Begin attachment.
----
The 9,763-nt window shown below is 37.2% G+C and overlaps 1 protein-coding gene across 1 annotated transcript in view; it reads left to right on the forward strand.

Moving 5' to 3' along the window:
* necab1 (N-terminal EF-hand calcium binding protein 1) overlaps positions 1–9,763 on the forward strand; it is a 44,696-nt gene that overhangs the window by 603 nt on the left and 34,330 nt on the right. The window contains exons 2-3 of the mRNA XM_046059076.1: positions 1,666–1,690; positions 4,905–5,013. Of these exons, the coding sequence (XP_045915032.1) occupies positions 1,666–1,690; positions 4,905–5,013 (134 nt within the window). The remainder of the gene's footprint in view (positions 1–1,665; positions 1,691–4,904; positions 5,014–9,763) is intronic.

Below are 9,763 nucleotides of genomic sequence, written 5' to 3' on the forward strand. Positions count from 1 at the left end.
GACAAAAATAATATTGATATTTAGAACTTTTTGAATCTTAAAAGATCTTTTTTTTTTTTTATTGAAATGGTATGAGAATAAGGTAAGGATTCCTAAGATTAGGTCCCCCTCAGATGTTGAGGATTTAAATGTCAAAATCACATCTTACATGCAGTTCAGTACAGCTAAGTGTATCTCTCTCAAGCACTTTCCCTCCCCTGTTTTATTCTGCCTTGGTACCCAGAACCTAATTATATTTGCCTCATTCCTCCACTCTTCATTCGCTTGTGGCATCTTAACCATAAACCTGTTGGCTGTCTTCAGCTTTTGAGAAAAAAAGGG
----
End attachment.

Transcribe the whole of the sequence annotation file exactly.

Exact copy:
The 9,763-nt window shown below is 37.2% G+C and overlaps 1 protein-coding gene across 1 annotated transcript in view; it reads left to right on the forward strand.

Moving 5' to 3' along the window:
* necab1 (N-terminal EF-hand calcium binding protein 1) overlaps positions 1–9,763 on the forward strand; it is a 44,696-nt gene that overhangs the window by 603 nt on the left and 34,330 nt on the right. The window contains exons 2-3 of the mRNA XM_046059076.1: positions 1,666–1,690; positions 4,905–5,013. Of these exons, the coding sequence (XP_045915032.1) occupies positions 1,666–1,690; positions 4,905–5,013 (134 nt within the window). The remainder of the gene's footprint in view (positions 1–1,665; positions 1,691–4,904; positions 5,014–9,763) is intronic.

Below are 9,763 nucleotides of genomic sequence, written 5' to 3' on the forward strand. Positions count from 1 at the left end.
GACAAAAATAATATTGATATTTAGAACTTTTTGAATCTTAAAAGATCTTTTTTTTTTTTTATTGAAATGGTATGAGAATAAGGTAAGGATTCCTAAGATTAGGTCCCCCTCAGATGTTGAGGATTTAAATGTCAAAATCACATCTTACATGCAGTTCAGTACAGCTAAGTGTATCTCTCTCAAGCACTTTCCCTCCCCTGTTTTATTCTGCCTTGGTACCCAGAACCTAATTATATTTGCCTCATTCCTCCACTCTTCATTCGCTTGTGGCATCTTAACCATAAACCTGTTGGCTGTCTTCAGCTTTTGAGAAAAAAAGGG